Researchers say the complementary use of artificial intelligence may significantly improve the accuracy of radiologists in diagnosing intracranial aneurysms. Emerging research shows the complementary use of an artificial intelligence (AI)-enabled diagnostic system, comprised of a three-dimensional convolutional neural network (CNN), could enhance the diagnosis of intracranial aneurysms on computed tomography angiography (CTA).
In the study, recently published by the European Journal of Radiology, researchers compared the use of the AI system to physician diagnosis and a combination of AI and physician diagnosis. The retrospective study involved 212 patients who had computed tomography angiography (CTA) and digital subtraction angiography (DSA). According to the study, 179 patients were diagnosed with intracranial aneurysms via DSA and there was a total of 224 intracranial aneurysms.
Overall, the study authors found that the CNN-AI system had an 84 percent sensitivity, 18.2 percent specificity and 74.5 percent accuracy in diagnosing intracranial aneurysms at the patient level. The modality also demonstrated 77.2 percent sensitivity, 14 percent specificity and 67 percent accuracy at the lesion level, according to the research.
Researchers also assessed the impact of the complementary CNN-AI system on junior and senior radiologists. The study authors found that the diagnostic accuracy of junior physicians improved by 7.5 percent at the patient level and 7.4 percent at the lesion level with the assistance of AI. Complementary use of the modality also facilitated 5.1 percent and 7.7 percent increases in diagnostic accuracy at the patient and lesion level, respectively, for senior physicians, according to the study.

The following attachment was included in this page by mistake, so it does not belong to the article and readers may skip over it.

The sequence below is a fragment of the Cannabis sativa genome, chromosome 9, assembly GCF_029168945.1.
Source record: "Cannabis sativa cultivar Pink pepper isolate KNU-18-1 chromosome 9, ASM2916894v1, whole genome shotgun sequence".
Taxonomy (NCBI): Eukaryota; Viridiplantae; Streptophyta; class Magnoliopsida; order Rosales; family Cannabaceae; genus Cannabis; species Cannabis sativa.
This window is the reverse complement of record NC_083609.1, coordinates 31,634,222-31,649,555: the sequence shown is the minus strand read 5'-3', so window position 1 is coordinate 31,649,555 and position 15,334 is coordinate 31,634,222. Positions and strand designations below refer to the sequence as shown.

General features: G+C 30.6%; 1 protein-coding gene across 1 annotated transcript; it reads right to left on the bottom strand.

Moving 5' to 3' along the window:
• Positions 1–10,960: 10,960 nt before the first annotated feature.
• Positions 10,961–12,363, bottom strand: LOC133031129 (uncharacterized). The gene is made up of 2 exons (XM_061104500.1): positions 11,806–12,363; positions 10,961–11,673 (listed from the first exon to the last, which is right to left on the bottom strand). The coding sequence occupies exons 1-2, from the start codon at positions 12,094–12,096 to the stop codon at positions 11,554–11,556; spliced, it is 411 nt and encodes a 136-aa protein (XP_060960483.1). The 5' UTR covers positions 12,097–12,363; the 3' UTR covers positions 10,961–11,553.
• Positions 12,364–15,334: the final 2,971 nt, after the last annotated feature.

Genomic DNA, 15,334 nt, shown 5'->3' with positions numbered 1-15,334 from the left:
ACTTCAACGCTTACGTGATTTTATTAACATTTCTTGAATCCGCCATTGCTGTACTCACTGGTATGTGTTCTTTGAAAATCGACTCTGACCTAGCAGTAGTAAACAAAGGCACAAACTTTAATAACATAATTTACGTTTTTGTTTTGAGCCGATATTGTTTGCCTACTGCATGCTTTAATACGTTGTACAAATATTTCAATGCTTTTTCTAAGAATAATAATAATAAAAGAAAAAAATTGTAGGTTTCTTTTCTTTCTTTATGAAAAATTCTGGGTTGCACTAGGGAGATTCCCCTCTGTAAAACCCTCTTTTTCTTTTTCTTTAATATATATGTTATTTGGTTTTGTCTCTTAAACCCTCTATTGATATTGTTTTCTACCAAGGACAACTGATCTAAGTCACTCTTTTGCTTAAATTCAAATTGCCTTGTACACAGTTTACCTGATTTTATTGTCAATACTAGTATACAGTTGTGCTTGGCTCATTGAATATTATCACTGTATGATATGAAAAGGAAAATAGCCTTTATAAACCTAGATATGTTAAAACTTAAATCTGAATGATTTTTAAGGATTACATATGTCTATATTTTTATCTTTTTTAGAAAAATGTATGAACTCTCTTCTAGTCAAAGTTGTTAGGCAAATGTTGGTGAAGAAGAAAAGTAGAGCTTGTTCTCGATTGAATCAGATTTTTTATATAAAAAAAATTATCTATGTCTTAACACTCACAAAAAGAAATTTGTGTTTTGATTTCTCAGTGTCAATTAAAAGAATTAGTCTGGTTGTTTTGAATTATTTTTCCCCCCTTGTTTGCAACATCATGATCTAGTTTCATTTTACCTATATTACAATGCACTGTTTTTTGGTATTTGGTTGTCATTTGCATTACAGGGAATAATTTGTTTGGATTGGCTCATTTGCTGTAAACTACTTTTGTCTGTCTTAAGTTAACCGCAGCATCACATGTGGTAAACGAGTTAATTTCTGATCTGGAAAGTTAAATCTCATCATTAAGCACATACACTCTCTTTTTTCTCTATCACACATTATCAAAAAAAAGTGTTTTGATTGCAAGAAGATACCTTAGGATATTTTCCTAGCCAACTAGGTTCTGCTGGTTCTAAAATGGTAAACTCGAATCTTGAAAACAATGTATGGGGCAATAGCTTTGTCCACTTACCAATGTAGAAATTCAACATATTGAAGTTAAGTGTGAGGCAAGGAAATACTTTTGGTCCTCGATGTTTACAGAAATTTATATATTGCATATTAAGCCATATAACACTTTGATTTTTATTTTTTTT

“The 3D-CNN-based AI system was able to diagnose aneurysms accurately and effectively, especially aneurysms > 5 mm. In addition, the AI + physicians model could not only significantly improve the sensitivity and accuracy of aneurysm diagnosis by junior physicians but also improve the diagnostic efficiency of senior physicians, which is of great significance for the improvement of imaging diagnosis of aneurysms,” wrote Zhiming Zhou, MS, who is affiliated with the Department of Radiology at the Second Affiliated Hospital of Chongqing Medical University in China, and colleagues.
Another benefit of the CNN-AI system is automatic measurement of the diameter of intracranial aneurysms, “which has great reference value for aneurysms > 5 mm,” noted Zhou and colleagues. They noted this is in marked contrast to current clinical practice, which involves radiologists performing manual measurements from 2D or 3D images, a practice that is prone to subjectivity and inconsistency. Given the study findings, the use of CNN-AI could “provide an important auxiliary tool in emergency situations, especially for inexperienced and possibly overtired physicians,” maintained Zhou and colleagues.
In addition to the study being retrospective, the study authors conceded there was a potential for patient selection bias as the majority of patients who had DSA previously had at least one aneurysm diagnosed with CTA. They also noted that the AI-enabled system had an unsatisfactory sensitivity at the lesion level and that larger prospective studies were necessary for further evaluation of this diagnostic system.